I keep rolling myself forward. My arms are already tired from pushing myself. “If I just roll on right past it?”
He laughs. “You should probably take your eyes off me and watch where you’re going,” he says, just as I ram a wheel into the door frame.
“Oops,” I say, backing up and then straightening. And then I roll myself right out into the hallway.
It’s busier than I would have thought. There are more stations, more nurses, than I get a glimpse of in my room. And I’m sure it’s the very same air I breathe from my hospital bed, but it seems fresher somehow out here. The hallway is even blander, more banal, than what I imagined from my bed. The floor underneath my wheels is squeaky clean. The walls on either side of me are an innocuous shade of oatmeal. But in some ways, I might as well have landed on the moon. That’s how novel and foreign it feels for a split second.
“All right, Magellan,” Henry says, grabbing the handles on the back of my chair. “Enough discovering for one day.”
When we cross through the doorway back into my room, I thank him. He nods at me.
“Don’t mention it.”
He wheels me back to my bed.
“You ready?” he says.
I nod and brace myself. I know it’s going to hurt when he picks me up, when he puts me down. “Go for it,” I say.
He puts his arms underneath my legs. He tells me to put my arms around his neck, to hold on to him tightly. He leans over me, putting his other arm around my back. My forehead grazes his chin, and I can feel his stubble.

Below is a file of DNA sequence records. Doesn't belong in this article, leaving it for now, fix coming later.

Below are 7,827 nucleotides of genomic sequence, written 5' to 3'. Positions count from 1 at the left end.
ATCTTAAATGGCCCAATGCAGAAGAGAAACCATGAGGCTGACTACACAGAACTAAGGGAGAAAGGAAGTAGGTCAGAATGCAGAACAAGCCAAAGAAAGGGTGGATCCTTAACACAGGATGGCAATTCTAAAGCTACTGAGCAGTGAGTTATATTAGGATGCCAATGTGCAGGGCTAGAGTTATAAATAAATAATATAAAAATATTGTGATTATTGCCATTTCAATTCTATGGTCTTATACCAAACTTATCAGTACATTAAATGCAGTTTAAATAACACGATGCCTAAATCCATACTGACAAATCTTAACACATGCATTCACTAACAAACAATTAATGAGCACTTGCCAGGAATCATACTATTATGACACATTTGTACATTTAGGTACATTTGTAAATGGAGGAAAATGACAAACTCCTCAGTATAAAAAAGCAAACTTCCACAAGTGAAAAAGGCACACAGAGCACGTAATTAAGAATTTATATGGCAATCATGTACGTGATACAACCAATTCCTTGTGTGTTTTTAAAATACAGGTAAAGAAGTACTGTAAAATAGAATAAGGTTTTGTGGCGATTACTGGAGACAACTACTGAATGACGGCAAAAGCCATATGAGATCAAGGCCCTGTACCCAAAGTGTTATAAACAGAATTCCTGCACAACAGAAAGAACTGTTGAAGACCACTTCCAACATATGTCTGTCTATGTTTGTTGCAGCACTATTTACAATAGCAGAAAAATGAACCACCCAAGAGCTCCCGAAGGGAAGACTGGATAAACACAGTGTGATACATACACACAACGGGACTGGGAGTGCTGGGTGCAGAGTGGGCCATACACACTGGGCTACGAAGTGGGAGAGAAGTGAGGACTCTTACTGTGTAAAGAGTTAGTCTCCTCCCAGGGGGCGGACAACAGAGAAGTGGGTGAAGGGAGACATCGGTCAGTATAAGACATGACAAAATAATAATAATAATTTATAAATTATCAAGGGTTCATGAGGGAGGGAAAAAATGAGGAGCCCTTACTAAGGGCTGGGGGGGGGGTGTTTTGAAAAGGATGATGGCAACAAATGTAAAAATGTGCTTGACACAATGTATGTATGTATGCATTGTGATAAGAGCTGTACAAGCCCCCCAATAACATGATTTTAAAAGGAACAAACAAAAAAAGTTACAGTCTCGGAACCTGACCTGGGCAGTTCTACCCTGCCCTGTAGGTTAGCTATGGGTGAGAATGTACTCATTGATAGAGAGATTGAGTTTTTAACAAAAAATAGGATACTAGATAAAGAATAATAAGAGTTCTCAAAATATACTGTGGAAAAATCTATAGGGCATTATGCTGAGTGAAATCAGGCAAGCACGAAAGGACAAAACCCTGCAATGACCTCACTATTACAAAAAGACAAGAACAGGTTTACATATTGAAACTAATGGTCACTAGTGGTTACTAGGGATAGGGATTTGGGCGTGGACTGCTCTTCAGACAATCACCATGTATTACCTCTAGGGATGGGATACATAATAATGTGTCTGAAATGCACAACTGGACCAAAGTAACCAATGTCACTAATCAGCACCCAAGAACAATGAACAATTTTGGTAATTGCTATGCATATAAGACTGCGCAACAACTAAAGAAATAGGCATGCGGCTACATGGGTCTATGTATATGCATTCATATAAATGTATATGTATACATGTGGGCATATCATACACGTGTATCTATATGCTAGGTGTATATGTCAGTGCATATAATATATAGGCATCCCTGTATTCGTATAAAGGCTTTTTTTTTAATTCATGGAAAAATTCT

I land back on my bed with a thud. He helps me move my legs straight and puts my blanket back on me.
“How are you feeling?” he asks.
“I’m good,” I say. “Good.”
The truth is, I feel as if I am about to cry. I am about to break down into tears the size of marbles. I don’t want to be back in this bed. I want to be up and moving and living and doing and seeing. I have tasted the glory of sitting in the hallway. I don’t want to be back in this bed.
“Good,” he says. “So I think Deanna is taking over for me in an hour or so. She’ll be in to check on you and see how you’re doing. I’ll tell Dr. Winters that it went well today. I bet they will have you headed for physical therapy in no time. Keep it up.”
I know that a nurse telling a patient to “keep it up” is normal. I know that. I think that is what bothers me about it.
Henry is by the door, heading out.
“Thanks,” I call to him.
“My pleasure,” he says. “See you tonight.” And then he seems to suddenly feel nervous. “I just mean . . . if you’re awake.”
“I know what you mean,” I say, smiling. I can’t help but feel as if he’s looking forward to seeing me. I suppose I could be wrong. But I don’t think I am. “See you tonight.”
He smiles at me, and then he’s gone.
I’m so jittery that I can’t sit still, and yet sitting still is all I’m capable of. So I turn on the TV. I sit and wait for something interesting to happen. It doesn’t.
Deanna comes in a few times to check on me. Other than that, nothing happens.
The hospital is a boring, boring, boring, quiet, sterile, boring place. I turn the TV off and turn onto my side as best I can. I try to fall asleep.
I don’t wake up until Gabby comes in around six thirty. She’s got a pizza in her arms and a stack of American magazines.
“You snore so loud,” Gabby says. “I swear I could hear you down the hall.”
“Oh, shut up,” I say. “The other night when you slept here, Henry compared you to a bulldozer.”
She looks at me and puts the pizza and magazines down on the table. “Who is Henry?”
“The night nurse guy,” I say. “Nobody.”
The fact that I call him nobody makes it seem as if he’s somebody. I realize that now. Gabby raises her eyebrow at me.